The psychiatric consultation department at Massachusetts General Hospital (MGH) sees medical and surgical inpatients with comorbid psychiatric symptoms and conditions. Such consultations require the integration of medical and psychiatric knowledge. During their three weekly rounds, Dr. Stern and other members of the Psychiatric Counselling Service discuss the diagnosis and treatment of the conditions they face. These discussions resulted in roundtable reports that will prove useful to clinicians practicing at the intersection of medicine and psychiatry. Thus, the position of a pharmacist in the interpretation of prescriptions is almost identical to that of the physician who dispensed the prescription even if the pharmacist did not examine the patient or check his medical record. Therefore, pharmacists filling a prescription for a controlled substance must proceed with caution and use their professional judgment to determine whether a prescription for a controlled substance has been dispensed for legitimate medical purposes as part of their normal professional practice. Take the time to discuss the risks and benefits of treatment with the patient. During this discussion, the practitioner should have a mental “checklist” indicating whether their patient demonstrates their ability to participate in the process and understand the nature of their decisions. These skills include the ability to understand treatment options, reflect on available policy options, understand the impact of treatment on the situation in question, and express a consistent decision in this regard. One should be open and cautious about the possible side effects of medications and the course of action the patient should take if these side effects occur. When it comes to building alliances, this mutual discussion of realistic expectations and pitfalls can strengthen the patient`s understanding and commitment to treatment, while minimizing surprises and misunderstandings.14 In terms of risk management, adequate informed consent shifts some of the responsibility for adverse outcomes to the patient who has been warned of the risks of treatment. While a treatment relationship is a prerequisite to a professional liability claim, the term is interpreted broadly because a physician may have direct responsibility for a patient under treatment or indirect liability through joint practice or a supervisory relationship with another physician.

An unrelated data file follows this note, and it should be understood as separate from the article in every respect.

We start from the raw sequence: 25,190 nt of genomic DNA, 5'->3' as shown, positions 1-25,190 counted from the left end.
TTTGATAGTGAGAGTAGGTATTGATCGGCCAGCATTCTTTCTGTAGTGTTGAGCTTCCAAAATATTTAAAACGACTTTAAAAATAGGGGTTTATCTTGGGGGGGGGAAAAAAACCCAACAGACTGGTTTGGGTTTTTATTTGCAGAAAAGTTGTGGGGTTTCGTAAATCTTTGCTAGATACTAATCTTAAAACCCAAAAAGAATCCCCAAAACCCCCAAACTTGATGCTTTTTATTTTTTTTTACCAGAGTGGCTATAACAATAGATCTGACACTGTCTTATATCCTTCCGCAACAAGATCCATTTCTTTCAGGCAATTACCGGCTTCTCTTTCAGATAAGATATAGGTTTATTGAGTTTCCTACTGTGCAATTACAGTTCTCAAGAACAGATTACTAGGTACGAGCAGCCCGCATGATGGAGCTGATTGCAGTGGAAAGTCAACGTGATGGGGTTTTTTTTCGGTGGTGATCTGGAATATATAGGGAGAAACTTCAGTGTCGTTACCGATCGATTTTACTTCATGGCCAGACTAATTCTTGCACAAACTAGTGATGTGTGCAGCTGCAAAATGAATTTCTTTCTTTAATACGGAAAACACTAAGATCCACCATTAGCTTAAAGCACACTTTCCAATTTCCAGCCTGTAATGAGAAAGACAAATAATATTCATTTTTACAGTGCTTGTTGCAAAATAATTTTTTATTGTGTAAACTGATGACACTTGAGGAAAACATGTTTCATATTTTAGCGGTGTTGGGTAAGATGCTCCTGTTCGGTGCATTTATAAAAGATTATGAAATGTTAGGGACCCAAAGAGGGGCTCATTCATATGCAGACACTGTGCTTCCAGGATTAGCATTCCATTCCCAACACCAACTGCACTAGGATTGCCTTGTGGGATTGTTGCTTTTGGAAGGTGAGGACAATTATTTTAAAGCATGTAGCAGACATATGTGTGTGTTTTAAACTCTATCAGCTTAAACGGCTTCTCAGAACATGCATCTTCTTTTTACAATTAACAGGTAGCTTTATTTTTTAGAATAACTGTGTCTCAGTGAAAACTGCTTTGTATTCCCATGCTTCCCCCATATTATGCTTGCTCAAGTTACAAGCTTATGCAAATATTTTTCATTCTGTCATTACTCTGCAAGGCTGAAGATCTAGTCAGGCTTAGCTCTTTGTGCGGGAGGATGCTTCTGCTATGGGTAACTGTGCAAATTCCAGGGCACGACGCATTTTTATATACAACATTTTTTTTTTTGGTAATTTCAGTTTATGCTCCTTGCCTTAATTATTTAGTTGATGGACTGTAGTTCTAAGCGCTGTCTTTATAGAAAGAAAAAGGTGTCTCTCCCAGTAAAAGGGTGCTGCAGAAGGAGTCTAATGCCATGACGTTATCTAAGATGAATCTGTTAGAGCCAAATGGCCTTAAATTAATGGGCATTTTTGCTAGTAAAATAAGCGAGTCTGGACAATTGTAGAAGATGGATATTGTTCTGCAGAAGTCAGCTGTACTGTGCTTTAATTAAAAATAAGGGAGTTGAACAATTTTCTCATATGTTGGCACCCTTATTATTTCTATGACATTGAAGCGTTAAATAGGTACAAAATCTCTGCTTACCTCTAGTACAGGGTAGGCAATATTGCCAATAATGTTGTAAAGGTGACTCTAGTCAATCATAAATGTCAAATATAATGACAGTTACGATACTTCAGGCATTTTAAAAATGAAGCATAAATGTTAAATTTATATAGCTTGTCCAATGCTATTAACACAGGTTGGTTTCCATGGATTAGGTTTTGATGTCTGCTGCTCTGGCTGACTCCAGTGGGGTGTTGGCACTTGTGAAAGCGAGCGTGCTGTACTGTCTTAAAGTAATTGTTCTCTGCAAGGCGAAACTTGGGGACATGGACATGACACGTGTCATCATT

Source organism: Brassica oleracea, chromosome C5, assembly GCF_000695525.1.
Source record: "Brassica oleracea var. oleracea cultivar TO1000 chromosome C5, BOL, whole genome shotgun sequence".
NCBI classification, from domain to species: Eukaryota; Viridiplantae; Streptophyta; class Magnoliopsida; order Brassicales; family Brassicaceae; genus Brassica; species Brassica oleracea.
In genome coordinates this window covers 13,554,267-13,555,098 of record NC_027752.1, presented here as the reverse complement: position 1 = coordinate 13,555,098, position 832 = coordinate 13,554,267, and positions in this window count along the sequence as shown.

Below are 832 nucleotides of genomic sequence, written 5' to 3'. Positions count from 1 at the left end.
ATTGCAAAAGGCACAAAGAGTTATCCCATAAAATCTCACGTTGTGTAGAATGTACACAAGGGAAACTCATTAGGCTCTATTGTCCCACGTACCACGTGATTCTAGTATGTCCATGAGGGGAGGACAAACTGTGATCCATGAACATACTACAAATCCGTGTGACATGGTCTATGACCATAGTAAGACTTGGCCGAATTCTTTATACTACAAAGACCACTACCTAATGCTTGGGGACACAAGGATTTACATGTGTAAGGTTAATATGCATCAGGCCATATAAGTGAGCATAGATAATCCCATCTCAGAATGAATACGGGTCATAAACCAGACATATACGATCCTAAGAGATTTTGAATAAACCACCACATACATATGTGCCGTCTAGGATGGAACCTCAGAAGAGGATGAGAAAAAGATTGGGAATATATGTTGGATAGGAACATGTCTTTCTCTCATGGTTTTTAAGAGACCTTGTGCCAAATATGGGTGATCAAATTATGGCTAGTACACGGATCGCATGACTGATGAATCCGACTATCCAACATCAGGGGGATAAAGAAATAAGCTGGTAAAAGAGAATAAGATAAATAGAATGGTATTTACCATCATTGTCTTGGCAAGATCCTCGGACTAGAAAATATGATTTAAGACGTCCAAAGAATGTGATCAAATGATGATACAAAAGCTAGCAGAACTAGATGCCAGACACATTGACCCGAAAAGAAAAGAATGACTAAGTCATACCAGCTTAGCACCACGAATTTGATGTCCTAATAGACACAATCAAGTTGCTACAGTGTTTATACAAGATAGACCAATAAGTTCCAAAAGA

A physician who supervises other providers is often held legally liable for the substandard practices of those under his or her supervision.3 There are 2 legal bases for this liability; One is based on tort law with the claim of negligent professional supervision, and the other is based on agency law, which claims it is superior or “asks the master to answer on behalf of the servant.” Regulatory responsibility may be proportional to the degree of oversight and control that the supervisory authority exercises over the clinician to be supervised;4 This is especially important for physicians who supervise multiple prescribers in managed care organizations. The responsibility of the agency, or the responsibility of those who are considered representatives of a physician, is generally determined hierarchically, regardless of the professional competence of the supervisor. Why is it important for me, as a practicing pharmacist, to understand such a responsibility? `A prescription for efficacy of a controlled substance must be issued for a legitimate medical purpose by a physician acting in the normal course of his or her professional practice. Responsibility for proper prescribing and dispensing of controlled substances rests with the prescribing physician, but a corresponding responsibility rests with the pharmacist filling the prescription. An order purporting to be an order that was not issued as part of normal occupational treatment or legitimate and authorized research is not an order within the meaning and purpose of section 309 of the Act (21 U.S.C. 829) and the person knowingly making such an alleged order and the person issuing it are subject to penalties for contraventions of the Controlled Substances Act. In the vignette presented here, the final question would be whether the plaintiffs suffered compensable damage. In this case, if the patient has suffered a significant bodily or psychological injury, the responsibility may lie with the prescribing physician. In many States, the responsibility of the prescribing physician does not stop at the harm caused to the patient and may extend to all undesirable consequences of the accident, whether for the patient or for third parties.
These damages may include compensation for physical and emotional harm, medical bills, statutory bills, and lost wages. Unless intervening factors are responsible for the consequences for third parties, the chain of liability may well extend to others affected by the accident.2 For example, in Coombes v. Florio,2 a family physician was held responsible for failing to warn a patient about the dangers of medication side effects and for failing to warn him not to drive. Liability extends to persons who were likely endangered by the physician`s omission.2 Only a person authorized or otherwise authorized under this section may practise a pharmacy or use the title “pharmacist” or a derivative product.